In advice, updated on 23 September, students in non-streaming hospitals should not provide care/ be exposed to high-risk SCOVID/ confirmed COVID patients. Nor should students in COVID-streaming hospitals be providing care/ be exposed to high-risk/ confirmed COVID patients or be placed in designated COVID streaming areas.
COVID-streaming hospitals can designate specified areas of the emergency department and/ or intensive care unit where student placements may safely proceed. Placement in these areas should only occur for fully vaccinated students who have been fit-tested for N95/P2 respirator PPE by a public health service respiratory protection program and have had correct PPE donning and doffing training.
Students are considered ‘healthcare workers’ under the COVID PEAK response guidance and all obligations apply, including daily attestations.
ANMF condemns city protest violence and calls for calm, respectful dialogue
ANMF issued a strong statement on 21 September 2021 calling for respectful dialogue and condemning the violent city protests.
Protests and riots are jeopardising Victoria’s precious health system and our plan out of lockdown. The chaos is blind to our community’s collective responsibility to keep each other safe.
The chaos was disrespectful of vaccinated nurses, midwives and personal care workers who continue to work every day caring for the community across our hospitals, COVID wards, ICUs, emergency departments, hospital in the home, community health, birthing suites, mental health services, nursing homes and testing and vaccination centres — in the most challenging circumstances.
The accurate reports of nurses being spat at and verbally abused has led to a temporary closure of a small number of vaccination sites. This has also sadly reduced the healthcare services they provide to some our most vulnerable people in Melbourne.
The Branch is working with Victoria Police and healthcare providers to protect our amazing nurses and midwives who are under pressure, working extraordinary hours making such a difference to the lives of those in our in the home programs, hospital wards, emergency departments, intensive care units and mental health units. We are strongly focussed on supporting our members going about their work each and every shift.
Read the full statement ‘Stop the violence, stop fighting for the right to overwhelm our health system’.
Report violence and aggression – report to management, report to ANMF
Recent reports of violence and aggression towards healthcare workers working at vaccination hubs are distressing.
ANMF reminds members to report violence and aggression they experience at their workplace, including vaccination and testing centres, to your management and via VIMS or RiskMan.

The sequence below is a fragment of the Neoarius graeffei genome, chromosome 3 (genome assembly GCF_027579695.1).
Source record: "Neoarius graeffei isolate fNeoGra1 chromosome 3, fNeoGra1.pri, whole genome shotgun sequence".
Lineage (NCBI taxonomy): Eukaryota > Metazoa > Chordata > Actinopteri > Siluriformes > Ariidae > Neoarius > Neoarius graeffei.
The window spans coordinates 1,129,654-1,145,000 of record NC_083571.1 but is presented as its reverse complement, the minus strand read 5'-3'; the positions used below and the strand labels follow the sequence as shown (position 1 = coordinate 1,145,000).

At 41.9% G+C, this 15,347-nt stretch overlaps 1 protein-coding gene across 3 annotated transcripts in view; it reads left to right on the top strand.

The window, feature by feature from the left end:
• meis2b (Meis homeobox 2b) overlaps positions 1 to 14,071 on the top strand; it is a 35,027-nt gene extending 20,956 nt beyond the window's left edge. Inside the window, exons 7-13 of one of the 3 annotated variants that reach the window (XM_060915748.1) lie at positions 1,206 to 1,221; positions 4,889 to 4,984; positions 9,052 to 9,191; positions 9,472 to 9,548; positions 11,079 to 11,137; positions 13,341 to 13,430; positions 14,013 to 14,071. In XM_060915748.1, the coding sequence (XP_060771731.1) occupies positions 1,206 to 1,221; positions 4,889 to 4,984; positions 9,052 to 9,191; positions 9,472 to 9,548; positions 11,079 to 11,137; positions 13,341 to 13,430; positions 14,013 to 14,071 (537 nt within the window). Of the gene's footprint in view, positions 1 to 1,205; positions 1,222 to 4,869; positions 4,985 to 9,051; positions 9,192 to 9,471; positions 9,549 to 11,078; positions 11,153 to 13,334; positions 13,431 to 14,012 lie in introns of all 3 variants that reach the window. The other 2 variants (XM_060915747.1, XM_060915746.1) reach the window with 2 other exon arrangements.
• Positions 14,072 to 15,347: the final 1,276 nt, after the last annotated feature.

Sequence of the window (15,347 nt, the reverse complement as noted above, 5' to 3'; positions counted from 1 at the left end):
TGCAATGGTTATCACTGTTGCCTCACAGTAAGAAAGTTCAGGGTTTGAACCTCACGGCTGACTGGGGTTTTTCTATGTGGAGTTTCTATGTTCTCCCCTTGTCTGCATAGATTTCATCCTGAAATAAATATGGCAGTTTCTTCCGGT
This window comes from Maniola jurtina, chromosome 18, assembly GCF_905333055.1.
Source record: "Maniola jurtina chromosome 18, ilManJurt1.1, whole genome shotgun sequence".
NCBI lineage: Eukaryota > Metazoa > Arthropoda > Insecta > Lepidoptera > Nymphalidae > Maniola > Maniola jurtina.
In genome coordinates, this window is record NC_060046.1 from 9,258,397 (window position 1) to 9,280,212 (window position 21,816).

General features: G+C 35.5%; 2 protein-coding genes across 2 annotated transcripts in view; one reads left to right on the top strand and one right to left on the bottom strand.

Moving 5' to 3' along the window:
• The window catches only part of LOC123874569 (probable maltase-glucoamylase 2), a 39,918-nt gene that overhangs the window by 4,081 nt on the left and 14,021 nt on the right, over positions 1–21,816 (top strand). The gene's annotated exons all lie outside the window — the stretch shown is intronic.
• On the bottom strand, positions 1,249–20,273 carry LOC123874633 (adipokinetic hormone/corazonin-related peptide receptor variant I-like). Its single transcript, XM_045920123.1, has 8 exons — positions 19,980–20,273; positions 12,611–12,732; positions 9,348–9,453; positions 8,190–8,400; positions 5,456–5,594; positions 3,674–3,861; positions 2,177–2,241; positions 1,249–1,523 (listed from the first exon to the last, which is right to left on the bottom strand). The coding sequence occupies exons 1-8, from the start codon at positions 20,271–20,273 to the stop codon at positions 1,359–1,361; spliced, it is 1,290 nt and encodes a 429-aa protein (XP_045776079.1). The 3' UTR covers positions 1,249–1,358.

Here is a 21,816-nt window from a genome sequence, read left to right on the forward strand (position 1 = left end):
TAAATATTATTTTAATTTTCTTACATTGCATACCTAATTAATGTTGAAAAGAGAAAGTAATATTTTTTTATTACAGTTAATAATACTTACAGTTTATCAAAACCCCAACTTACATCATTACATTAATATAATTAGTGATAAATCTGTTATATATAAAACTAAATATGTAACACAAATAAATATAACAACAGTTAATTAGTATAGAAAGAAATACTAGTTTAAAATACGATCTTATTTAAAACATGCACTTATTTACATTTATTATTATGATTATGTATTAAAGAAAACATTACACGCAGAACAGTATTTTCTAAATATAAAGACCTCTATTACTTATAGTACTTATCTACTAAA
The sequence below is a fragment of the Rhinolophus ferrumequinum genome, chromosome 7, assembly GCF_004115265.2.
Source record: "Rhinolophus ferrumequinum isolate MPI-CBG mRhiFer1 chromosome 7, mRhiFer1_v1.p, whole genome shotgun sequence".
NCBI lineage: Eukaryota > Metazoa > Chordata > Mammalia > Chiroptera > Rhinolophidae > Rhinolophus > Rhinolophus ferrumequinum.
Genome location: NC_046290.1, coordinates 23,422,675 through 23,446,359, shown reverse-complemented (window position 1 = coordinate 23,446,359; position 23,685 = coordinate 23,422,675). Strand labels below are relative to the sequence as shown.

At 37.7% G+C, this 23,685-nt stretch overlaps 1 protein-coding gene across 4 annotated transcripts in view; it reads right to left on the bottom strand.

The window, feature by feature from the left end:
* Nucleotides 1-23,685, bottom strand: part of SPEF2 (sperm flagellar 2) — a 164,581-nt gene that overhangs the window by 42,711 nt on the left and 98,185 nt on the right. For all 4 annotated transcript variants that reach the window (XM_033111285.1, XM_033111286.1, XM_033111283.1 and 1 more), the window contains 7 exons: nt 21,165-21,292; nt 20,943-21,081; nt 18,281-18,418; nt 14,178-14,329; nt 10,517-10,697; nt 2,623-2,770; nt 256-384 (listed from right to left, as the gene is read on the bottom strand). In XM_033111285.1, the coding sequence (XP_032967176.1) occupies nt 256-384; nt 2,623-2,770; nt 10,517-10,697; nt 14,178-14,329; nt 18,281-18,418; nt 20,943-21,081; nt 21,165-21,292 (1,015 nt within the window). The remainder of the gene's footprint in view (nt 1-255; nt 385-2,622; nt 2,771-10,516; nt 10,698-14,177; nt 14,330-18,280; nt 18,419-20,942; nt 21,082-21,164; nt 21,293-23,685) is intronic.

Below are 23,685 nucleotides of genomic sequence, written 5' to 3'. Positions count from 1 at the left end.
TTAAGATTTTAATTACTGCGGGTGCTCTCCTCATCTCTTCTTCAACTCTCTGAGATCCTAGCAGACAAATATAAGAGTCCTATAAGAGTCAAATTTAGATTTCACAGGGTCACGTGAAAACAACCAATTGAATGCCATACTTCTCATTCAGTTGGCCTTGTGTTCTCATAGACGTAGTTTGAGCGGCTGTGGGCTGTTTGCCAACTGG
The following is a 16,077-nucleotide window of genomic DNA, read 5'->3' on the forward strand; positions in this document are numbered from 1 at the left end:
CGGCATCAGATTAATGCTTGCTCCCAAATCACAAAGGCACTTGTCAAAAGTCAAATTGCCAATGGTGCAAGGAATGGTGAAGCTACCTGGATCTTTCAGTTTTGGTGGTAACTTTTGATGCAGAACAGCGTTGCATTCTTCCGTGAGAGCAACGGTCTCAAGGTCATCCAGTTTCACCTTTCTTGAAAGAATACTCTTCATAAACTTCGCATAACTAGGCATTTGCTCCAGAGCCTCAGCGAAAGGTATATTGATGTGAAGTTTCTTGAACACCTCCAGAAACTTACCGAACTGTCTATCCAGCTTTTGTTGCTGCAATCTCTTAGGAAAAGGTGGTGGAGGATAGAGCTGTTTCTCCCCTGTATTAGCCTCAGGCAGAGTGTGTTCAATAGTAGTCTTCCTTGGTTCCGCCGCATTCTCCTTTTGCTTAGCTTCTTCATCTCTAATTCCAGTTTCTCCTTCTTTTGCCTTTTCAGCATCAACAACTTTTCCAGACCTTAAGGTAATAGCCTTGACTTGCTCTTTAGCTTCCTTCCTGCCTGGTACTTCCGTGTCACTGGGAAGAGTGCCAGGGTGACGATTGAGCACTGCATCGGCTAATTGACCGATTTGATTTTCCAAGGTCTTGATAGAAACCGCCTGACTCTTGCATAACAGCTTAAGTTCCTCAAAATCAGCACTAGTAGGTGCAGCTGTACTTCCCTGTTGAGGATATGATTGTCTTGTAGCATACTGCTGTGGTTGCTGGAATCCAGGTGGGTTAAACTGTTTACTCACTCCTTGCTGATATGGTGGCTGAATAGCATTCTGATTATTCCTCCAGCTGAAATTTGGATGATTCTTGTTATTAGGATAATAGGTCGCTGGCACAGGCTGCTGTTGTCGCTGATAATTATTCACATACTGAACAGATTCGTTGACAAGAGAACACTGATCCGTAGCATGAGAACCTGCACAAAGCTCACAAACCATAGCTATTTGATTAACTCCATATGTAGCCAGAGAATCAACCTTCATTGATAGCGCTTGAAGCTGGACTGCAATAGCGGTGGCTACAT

ANMF won’t know about your workplace report which is why we also ask you to report any violence and aggression to your union via our online OVA reporting form. This online form is also accessible via our ANMF Diary App.
Members who report to ANMF, receive support and advice and the union can advocate for the implementation of measures in your workplace to prevent and reduce further violence and aggression.
Thank you to the ANMF Health and Safety Reps and Job Reps currently participating in our OVA audit pilot project to understand how employers are implementing our 10 point plan to end violence and aggression: a guide for health services. This important work will measure employers’ implementation of the plan, increase awareness of the plan, and provide real-time data to inform ANMF’s discussions with employers and government.
Room to pause: cautious roadmap will consider hospital and workforce capacity
The Andrews Government’s roadmap to ease lockdown and restrictions will consider hospital capacity and can be paused to prevent COVID patients overwhelming the health system and the workforce.
The roadmap, based on Burnet Institute modelling, is set against COVID-19 thresholds including hospitalisation rates, and the vaccination targets set out in the National Plan to transition Australia’s National COVID-19 Response.
The modelling acknowledged ‘considerable uncertainty’ in future projections and noted ‘easing of restrictions must be done carefully to avoid overwhelming the health system’. It predicts — with schools open throughout October, outdoor activities starting at 70 per cent fully vaccinated and indoor density limits starting at 80 per cent fully vaccinated — 3150 hospitalisations and 2200 deaths (between July and December 2021). The peak is expected in December.
The roadmap includes trigger points to protect the health system from becoming overwhelmed. This will mean the public health team will be able to adjust restrictions if hospital admissions become too high.
Key indicative dates in the roadmap
Indictive date: 26 September 2021 (80% eligible population first dose)
Metro: outdoor recreation activities resume with the same limits as picnics.
Regional: masks can be removed for beauty/hairdressing services, final years VCAL students return to on-site learning.
Indicative date: 5 October 2021
Metro: students return on-site to sit the GAT, from 6 October onsite learning returns for VCE Units 3/4 and final year VCAL and IB students.